This dish combines traditional Italian osso buco flavors with Anguilla’s tradition of making stews. The concept came from the members of our kitchen staff here at CuisinArt Resort & Spa who grew up on the island; they noticed my seasoning, sautéing vegetables, adding water, and cooking for 90 minutes, and then adding the meat, like you would when making a stew.Fungi is a cooked cornmeal paste, very similar to polenta, that is well-loved in the Caribbean. Chef La Guenan substitutes in traditional polenta in this recipe.
"I was sitting in the restaurant's office on a hot NYC July afternoon working on some invoices, when I thought to myself this requires the accompaniment of an adult beverage--and a Piña Colada would be amazing. Down to the bar I headed! Immediately I knew I didn't want to go hunting for a blender or heading out to find coconut milk, aka Coco Lopez. Via the inspiration of this classic, I created the Caribbean Queen, with all of the tropical and playful Caribbean flavors presented with a fun twist. Incorporating dark rum, fresh pineapple juice, coconut water, fresh lime juice and lemongrass over freshly cracked ice, it's just summer in a glass." - Moses LaboyRecipe courtesy of Moses Laboy mixologist from Bottle & Bine in NYC
Why This Recipe Works: Meltingly tender, slow-cooked chicken drumsticks pair perfectly with bold, spicy flavors, so we set out to create a recipe for Caribbean jerk–style drumsticks. We started by building a flavorful jerk marinade using classic jerk ingredients such as habanero chile, garlic, and ginger. But once we got to the typical additions of molasses and brown sugar, we had to employ some creative techniques to replace these nonpaleo ingredients. A simple solution was to add raisins, which provided a subtle sweetness without giving themselves away. Once slow-cooked, our drumsticks were tender and flavorful, but tasters still wanted crisp skin. A quick stint under the broiler easily solved this problem; brushing the drumsticks twice with some reserved marinade while broiling ensured they stayed moist and contributed additional flavor. Try to buy drumsticks of similar size so that they will cook at the same rate. You can substitute a serrano chile for the habanero. Wear gloves when working with hot chiles. You will need a 5 1/2- to 7-quart slow cooker for this recipe.This recipe is courtesy of America's Test Kitchen and the Paleo Perfected cookbook.
Looking for a festive spin off your average rum punch recipe? The Demerara-Orange Shrub and lemon juice in this rum punch makes it a one-of-a-kind, holiday special. This recipe is courtesy of Willy Shine.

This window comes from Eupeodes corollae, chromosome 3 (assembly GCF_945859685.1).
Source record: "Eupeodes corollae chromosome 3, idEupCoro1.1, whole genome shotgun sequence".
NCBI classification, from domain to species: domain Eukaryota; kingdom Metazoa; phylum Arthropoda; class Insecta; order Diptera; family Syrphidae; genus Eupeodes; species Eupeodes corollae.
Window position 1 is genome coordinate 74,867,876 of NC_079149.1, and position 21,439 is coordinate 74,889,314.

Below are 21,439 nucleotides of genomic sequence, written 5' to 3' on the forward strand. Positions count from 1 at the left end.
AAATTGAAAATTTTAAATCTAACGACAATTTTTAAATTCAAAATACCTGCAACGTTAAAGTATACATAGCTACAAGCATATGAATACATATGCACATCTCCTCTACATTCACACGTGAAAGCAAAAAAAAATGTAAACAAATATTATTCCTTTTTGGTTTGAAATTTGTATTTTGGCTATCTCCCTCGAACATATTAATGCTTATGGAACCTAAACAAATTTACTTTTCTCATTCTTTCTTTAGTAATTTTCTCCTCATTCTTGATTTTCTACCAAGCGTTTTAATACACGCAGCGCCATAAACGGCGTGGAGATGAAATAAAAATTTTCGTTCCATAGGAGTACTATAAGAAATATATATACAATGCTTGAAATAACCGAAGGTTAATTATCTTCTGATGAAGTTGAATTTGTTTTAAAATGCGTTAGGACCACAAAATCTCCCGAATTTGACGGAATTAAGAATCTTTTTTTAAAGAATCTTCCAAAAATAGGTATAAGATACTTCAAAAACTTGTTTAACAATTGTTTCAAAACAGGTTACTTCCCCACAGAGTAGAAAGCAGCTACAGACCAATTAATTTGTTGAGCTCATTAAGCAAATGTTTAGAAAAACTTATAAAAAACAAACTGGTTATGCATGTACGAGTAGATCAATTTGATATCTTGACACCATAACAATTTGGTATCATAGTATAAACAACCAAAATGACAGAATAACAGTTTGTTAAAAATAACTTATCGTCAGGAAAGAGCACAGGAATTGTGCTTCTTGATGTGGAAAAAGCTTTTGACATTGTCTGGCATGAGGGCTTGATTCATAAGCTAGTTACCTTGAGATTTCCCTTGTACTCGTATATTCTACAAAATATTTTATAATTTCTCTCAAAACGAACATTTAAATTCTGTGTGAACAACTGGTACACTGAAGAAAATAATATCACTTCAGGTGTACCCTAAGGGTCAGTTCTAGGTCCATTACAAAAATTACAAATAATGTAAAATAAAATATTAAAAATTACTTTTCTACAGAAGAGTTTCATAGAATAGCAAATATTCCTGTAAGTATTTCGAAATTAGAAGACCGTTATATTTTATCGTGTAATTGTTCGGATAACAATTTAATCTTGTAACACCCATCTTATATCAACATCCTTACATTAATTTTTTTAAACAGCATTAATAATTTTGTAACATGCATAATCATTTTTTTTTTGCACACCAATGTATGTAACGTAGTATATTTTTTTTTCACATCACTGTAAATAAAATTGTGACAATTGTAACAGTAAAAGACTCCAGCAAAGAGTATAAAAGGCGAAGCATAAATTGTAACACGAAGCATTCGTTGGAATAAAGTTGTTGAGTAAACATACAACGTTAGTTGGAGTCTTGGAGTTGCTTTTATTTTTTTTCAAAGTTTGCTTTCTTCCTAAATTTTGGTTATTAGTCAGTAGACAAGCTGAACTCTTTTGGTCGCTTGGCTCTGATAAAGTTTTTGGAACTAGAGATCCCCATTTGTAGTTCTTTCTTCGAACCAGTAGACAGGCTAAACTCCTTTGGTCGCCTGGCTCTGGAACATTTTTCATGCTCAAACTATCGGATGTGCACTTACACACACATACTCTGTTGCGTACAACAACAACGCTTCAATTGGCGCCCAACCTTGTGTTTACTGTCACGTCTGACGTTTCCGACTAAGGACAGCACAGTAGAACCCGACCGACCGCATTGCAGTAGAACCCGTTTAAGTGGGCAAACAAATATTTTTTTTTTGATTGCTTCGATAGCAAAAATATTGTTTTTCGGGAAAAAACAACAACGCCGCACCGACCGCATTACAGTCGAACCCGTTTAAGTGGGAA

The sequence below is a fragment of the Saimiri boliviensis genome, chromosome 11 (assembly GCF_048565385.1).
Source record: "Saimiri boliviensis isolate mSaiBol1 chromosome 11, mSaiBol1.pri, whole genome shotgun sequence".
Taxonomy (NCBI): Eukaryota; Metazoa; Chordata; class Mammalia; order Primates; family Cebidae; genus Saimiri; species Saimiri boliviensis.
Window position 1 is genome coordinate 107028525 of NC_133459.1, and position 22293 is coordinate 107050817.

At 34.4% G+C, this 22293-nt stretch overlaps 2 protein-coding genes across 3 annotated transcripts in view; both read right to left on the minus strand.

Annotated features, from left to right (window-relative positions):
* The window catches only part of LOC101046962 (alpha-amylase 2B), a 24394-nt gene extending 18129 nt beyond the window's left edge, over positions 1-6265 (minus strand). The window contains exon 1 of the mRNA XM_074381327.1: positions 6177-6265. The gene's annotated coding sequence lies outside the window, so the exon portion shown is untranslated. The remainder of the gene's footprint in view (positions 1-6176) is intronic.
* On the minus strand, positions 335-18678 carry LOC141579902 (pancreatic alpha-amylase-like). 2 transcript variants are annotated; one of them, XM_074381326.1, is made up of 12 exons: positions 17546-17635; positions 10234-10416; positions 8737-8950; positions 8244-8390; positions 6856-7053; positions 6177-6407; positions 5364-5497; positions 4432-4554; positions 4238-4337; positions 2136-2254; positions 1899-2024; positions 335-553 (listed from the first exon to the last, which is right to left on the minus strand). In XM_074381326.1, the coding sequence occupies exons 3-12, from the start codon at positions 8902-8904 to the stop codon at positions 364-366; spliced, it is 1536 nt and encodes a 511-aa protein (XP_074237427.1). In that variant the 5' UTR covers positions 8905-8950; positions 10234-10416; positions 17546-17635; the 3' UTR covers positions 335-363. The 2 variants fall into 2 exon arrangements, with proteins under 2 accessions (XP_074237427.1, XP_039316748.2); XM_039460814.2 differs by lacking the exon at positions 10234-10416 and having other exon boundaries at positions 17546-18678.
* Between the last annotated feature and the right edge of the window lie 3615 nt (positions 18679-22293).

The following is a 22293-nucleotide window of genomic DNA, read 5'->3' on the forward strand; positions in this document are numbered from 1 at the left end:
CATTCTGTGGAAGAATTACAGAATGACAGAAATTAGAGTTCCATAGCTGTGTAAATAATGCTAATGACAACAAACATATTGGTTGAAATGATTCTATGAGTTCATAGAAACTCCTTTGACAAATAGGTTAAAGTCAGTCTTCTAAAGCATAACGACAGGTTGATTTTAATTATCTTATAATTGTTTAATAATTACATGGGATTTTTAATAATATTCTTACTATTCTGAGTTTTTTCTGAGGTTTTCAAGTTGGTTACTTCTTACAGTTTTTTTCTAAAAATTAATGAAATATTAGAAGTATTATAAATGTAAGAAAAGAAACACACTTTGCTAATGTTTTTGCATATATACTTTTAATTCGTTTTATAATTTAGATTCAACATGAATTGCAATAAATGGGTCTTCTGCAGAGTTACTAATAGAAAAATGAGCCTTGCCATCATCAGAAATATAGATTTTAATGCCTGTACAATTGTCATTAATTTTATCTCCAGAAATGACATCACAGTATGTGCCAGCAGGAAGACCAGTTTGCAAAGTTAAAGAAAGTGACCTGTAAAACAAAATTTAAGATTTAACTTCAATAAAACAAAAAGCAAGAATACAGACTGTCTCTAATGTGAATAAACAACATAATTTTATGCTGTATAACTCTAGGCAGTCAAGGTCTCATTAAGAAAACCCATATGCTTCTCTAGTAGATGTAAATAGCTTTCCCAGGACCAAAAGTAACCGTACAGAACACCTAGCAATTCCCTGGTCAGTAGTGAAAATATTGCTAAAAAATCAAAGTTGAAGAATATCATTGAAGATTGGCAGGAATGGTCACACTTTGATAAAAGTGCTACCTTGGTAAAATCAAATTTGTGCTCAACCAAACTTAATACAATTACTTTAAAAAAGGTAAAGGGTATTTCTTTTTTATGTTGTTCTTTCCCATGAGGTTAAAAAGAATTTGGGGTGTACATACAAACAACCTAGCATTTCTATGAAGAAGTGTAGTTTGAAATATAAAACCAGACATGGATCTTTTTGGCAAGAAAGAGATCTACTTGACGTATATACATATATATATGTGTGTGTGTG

The Cuba Libre may very well have been the inspiration for the lime squeeze in a Moscow Mule, so it makes sense that substituting vodka for rum would create a popular mule for the rum-drinker, known as the Havana or Caribbean Mule. We like Ling & Louie’s handcrafted version.
During one spring break, my family and I took a cruise around the Caribbean. While we were on the ship, my grandmother mentioned again and again how tasty flying-fish sandwiches are. We thought she was crazy to believe in flying fish! True enough, when we got to Barbados, we saw some flying fish. These fish actually jump out of the water, fly for a short distance, fall back into the water, and then do it all over again. Later that day, we visited a restaurant in a little shack on the beach. Of course we ordered flying-fish sandwiches, which were crispy, flaky, light, and delicate. Obviously, we don’t have flying fish in the United States, but those memories inspired me to create my own version of the fish dish. I wanted to take the flavors of the Caribbean and incorporate them into my own tacos.
We took several Caribbean trips in order to do our due diligence to the rum trade. On each we picked up bottles of rum from duty-free that are not readily available in the States, and we also purchased some extras to serve at our end-of-the-summer party. Although we fed our guests plenty of appetizers, we could not keep these ribs on the platter as they came sizzling off the grill — our friends were standing around waiting to grab the red-hot pork off Mike's tongs. They are steamed first and then finished on the grill, which accounts for their moist interior and crispy exterior.
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